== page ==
Debate over high crimes and misdemeanors

But while granting military aid in return for a favor might arguably fit within the literal definition provided, courts have narrowly construed those words, especially in political situations.

For example, although Robert McDonnell did receive something of value, the court refused to accept this "boundless interpretation of the federal bribery statute."

Similar counts were rejected in other criminal cases, including counts against Senator Robert Menendez, who received gifts for allegedly using his office to benefit a donor.

Similarly, when trying to argue that Trump's actions in withholding aid constitutes extortion for using the power of the presidency to pressure another country to take a certain action, it should be noted that presidents, in law and in fact. have considerable discretion regarding various forms of aid, even if Congress has approved it, and this is especially true when dealing with foreign powers.

As a recent example, consider that President Barack Obama held up military aid until Egypt made "credible progress" toward democratic reforms.

Similarly, Presidents Reagan, G.W. Bush, and even Eisenhower cut off, or at least threatened to cut off, aid to Israel to "bribe" it to take certain actions.

Suggesting that Trump is guilty of the crime of obstruction of justice for not more fully cooperating with Congress is perhaps even more difficult to argue, much less to establish.

Naturally, Congress takes a much more expansive view of its own legal power to investigate than this president, and any president is likely to take a much more expansive view of things like executive privilege, attorney client privilege, work product, etc. to resist such demands.

Debate over high crimes and misdemeanors

In such situations, it would seem appropriate to permit the third branch - the one which is neutral - to decide between those competing claims.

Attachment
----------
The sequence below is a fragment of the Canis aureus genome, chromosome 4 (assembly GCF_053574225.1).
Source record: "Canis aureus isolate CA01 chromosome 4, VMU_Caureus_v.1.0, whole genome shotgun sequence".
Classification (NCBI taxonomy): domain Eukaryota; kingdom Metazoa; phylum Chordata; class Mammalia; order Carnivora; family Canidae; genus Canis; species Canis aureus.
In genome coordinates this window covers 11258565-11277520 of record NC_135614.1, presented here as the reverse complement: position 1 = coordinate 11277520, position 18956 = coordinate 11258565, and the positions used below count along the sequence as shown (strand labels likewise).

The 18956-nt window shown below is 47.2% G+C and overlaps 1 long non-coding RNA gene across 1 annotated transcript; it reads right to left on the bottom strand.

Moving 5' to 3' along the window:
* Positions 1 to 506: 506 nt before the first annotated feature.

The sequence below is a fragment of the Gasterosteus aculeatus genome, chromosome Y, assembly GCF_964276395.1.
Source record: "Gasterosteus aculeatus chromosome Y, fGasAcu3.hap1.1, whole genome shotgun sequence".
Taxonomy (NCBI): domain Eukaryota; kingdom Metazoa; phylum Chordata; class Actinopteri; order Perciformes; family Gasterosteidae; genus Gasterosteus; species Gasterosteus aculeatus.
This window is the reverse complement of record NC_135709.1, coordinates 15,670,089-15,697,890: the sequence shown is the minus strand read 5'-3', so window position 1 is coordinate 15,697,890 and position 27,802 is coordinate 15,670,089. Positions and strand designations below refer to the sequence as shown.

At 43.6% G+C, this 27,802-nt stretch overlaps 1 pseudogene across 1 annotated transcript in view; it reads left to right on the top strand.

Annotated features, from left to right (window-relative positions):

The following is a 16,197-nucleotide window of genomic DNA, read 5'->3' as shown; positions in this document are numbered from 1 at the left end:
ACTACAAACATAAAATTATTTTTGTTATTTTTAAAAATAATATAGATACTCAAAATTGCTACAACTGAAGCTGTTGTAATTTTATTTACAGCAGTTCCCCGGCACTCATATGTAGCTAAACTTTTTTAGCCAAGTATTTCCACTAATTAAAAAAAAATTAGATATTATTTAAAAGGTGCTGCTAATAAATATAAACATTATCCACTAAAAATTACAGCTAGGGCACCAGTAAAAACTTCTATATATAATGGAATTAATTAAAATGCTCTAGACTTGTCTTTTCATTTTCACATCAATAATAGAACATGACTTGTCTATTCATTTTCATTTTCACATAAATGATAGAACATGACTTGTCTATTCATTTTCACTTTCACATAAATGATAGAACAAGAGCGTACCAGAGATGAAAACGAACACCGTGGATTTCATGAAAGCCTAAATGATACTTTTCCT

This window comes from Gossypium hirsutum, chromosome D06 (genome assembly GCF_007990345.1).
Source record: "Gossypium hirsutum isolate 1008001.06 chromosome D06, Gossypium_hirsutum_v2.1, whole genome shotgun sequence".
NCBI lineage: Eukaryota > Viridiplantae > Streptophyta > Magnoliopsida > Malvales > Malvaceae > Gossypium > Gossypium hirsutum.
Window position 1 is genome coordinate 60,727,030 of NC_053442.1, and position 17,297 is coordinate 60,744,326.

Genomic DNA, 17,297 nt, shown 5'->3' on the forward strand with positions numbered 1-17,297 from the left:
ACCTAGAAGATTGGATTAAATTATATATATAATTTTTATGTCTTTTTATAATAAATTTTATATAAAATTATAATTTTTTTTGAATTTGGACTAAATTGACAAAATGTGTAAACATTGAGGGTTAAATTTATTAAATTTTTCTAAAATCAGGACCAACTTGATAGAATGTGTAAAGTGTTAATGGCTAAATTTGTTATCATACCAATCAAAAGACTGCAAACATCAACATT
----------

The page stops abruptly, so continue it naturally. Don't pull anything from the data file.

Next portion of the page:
Indeed, most would probably concede that that President does have a right to take such matters to court and to wait for a final order directing him to turn over documents, have current and previous subordinates testify, etc.

Everyone is entitled to his day in court, the old saying goes, and presumably that also includes the president.

Prof. Banzhaf says he recognizes that all of the examples he cites are different - and perhaps very different in a variety of ways - from the manner in which Trump acted, his motives for acting, etc.

So, suggests Banzhaf, rather than asking lawyers whether Trump warrants impeachment because he performed acts for which he would probably be found guilty in a criminal trial, historians should be asked how Trump's actions compare to actions taken by other presidents in somewhat similar circumstances.

In short, an important inquiry should be whether Trump has substantially exceeded what other presidents have been permitted to do without even an impeachment inquiry, and if it is so far outside what has been accepted before that he deserves to be impeached and possibly removed from office.



About the Author

JOHN F. BANZHAF
JOHN F. BANZHAF III, B.S.E.E., J.D., Sc.D. Professor of Public Interest Law George Washington University Law School, FAMRI Dr. William Cahan Distinguished Professor, Fellow, World Technology Network, Founder, Action on Smoking and Health (ASH) 2000 H Street, NW, Wash, DC 20052, USA (202) 994-7229 // (703) 527-8418 http://banzhaf.net/ jbanzhaf@law.gwu.edu